Reduced-flow ex vivo lung perfusion to rehabilitate lungs donated after circulatory death

Beller JP1, Byler MR1, Money DT1, Chancellor WZ1, Zhang A1, Zhao Y1, Stoler MH2, Narahari AK1, Shannon A1, Mehaffey JH1, Tribble CG1, Laubach VE1, Kron IL3, Roeser ME4. ( Charlottesville, :            

J Heart Lung Transplant. 2020 Jan;39(1):74-82. doi: 10.1016/j.healun.2019.09.009. Epub 2019 Sep 18.                      

Current ex vivo lung perfusion (EVLP) protocols aim to achieve perfusion flows of 40% of cardiac output or more. We hypothesized that a lower target flow rate during EVLP would improve graft function and decrease inflammation of donation after circulatory death (DCD) lungs.

A porcine DCD and EVLP model was utilized. Two groups (n = 4 per group) of DCD lungs were randomized to target EVLP flows of 40% (high-flow) or 20% (low-flow) predicted cardiac output based on 100 ml/min/kg. At the completion of 4 hours of normothermic EVLP using Steen solution, left lung transplantation was performed, and lungs were monitored during 4 hours of reperfusion.

After transplant, left lung-specific pulmonary vein partial pressure of oxygen was significantly higher in the low-flow group at 3 and 4 hours of reperfusion (3-hour: 496.0 ± 87.7 mm Hg vs. 252.7 ± 166.0 mm Hg, p = 0.017; 4-hour: 429.7 ± 93.6 mm Hg vs. 231.5 ± 178 mm Hg, p = 0.048). Compliance was significantly improved at 1 hour of reperfusion (20.8 ± 9.4 ml/cm H2O vs. 10.2 ± 3.5 ml/cm H2O, p = 0.022) and throughout all subsequent time points in the low-flow group. After reperfusion, lung wet-to-dry weight ratio (7.1 ± 0.7 vs. 8.8 ± 1.1, p = 0.040) and interleukin-1β expression (927 ± 300 pg/ng protein vs. 2,070 ± 874 pg/ng protein, p = 0.048) were significantly reduced in the low-flow group.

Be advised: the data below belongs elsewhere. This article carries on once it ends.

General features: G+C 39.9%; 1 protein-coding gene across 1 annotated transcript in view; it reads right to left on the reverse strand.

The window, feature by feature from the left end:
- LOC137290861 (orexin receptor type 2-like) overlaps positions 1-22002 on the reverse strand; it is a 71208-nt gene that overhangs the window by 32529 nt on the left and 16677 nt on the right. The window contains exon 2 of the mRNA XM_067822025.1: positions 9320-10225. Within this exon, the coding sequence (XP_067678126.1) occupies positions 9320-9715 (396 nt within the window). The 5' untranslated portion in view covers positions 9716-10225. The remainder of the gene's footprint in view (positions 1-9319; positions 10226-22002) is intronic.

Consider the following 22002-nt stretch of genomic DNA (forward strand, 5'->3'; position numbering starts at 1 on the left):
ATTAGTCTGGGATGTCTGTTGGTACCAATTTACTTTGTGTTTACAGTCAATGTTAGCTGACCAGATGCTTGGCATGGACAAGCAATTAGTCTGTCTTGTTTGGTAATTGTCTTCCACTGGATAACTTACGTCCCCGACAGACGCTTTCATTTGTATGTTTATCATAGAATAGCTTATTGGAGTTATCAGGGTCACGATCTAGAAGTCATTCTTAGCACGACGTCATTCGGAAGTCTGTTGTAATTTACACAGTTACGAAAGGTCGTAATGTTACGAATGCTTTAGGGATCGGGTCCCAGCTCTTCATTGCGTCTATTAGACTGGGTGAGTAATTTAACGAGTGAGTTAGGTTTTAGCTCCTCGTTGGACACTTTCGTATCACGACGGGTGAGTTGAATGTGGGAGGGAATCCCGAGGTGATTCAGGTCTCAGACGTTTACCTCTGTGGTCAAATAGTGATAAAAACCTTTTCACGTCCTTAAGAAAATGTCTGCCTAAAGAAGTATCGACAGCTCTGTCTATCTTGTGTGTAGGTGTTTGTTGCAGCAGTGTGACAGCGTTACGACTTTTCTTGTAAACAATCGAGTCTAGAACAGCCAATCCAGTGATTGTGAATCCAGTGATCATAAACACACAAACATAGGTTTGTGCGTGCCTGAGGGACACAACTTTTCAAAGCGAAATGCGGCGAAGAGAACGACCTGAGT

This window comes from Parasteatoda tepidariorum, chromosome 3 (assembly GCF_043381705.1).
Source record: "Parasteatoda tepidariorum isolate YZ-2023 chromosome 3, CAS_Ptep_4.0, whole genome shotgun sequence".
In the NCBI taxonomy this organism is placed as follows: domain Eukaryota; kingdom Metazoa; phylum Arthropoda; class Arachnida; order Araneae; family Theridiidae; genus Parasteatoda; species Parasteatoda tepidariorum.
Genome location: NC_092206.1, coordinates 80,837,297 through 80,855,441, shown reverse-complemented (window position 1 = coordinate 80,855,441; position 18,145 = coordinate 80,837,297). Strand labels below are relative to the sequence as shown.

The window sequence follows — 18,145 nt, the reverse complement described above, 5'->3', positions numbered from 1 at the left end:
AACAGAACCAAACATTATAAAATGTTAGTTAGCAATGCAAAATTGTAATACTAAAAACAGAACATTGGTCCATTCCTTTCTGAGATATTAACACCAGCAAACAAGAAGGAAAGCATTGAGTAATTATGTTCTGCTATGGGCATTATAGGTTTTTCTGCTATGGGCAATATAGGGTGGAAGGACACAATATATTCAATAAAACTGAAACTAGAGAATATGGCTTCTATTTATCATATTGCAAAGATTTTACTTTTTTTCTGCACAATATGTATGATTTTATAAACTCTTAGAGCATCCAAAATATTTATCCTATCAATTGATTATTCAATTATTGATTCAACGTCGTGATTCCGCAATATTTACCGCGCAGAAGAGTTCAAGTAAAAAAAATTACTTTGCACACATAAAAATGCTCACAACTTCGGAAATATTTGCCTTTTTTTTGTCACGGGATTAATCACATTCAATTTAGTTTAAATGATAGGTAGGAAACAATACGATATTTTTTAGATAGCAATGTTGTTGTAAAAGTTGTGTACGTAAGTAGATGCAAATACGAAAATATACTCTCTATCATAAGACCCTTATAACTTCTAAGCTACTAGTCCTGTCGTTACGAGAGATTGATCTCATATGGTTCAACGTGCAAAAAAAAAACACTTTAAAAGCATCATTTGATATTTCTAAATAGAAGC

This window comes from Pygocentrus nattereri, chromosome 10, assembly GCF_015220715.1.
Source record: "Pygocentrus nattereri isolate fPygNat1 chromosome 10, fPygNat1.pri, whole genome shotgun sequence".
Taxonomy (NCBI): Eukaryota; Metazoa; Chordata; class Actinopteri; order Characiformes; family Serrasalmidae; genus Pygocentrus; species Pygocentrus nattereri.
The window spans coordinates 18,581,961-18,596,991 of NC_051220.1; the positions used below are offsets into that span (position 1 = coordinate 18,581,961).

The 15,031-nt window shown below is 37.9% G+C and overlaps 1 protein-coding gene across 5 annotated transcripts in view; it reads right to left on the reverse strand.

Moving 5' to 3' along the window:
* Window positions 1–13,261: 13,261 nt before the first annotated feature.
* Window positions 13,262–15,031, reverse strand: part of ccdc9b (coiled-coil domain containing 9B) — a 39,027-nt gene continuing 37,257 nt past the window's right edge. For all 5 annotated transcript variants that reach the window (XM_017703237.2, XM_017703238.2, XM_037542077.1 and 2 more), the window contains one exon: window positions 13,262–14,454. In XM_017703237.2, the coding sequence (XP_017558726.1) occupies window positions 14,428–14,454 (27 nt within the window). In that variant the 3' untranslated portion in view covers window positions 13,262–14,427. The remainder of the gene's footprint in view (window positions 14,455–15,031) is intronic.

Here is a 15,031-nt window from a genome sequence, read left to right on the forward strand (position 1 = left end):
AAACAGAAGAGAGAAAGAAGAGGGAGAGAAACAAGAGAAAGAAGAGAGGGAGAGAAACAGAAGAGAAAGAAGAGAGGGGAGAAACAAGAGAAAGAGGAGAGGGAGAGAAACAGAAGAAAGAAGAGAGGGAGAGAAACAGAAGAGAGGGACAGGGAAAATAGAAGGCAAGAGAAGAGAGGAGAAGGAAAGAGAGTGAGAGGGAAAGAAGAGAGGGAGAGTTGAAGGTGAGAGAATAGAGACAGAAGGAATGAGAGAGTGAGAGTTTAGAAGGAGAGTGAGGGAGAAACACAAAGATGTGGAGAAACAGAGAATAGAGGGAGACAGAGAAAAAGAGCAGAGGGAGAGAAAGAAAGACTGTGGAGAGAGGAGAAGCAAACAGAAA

EVLP of DCD lungs with low-flow targets of 20% predicted cardiac output improves lung function, reduces edema, and attenuates inflammation after transplant. Therefore, EVLP for lung rehabilitation should use reduced flow rates of 20% predicted cardiac output.

Copyright © 2019 International Society for Heart and Lung Transplantation. Published by Elsevier Inc. All rights reserved.  KEYWORDS:  DCD; ex vivo lung perfusion; lung preservation; lung transplant; transplantation                  PMID:  31761511    DOI:  10.1016/j.healun.2019.09.009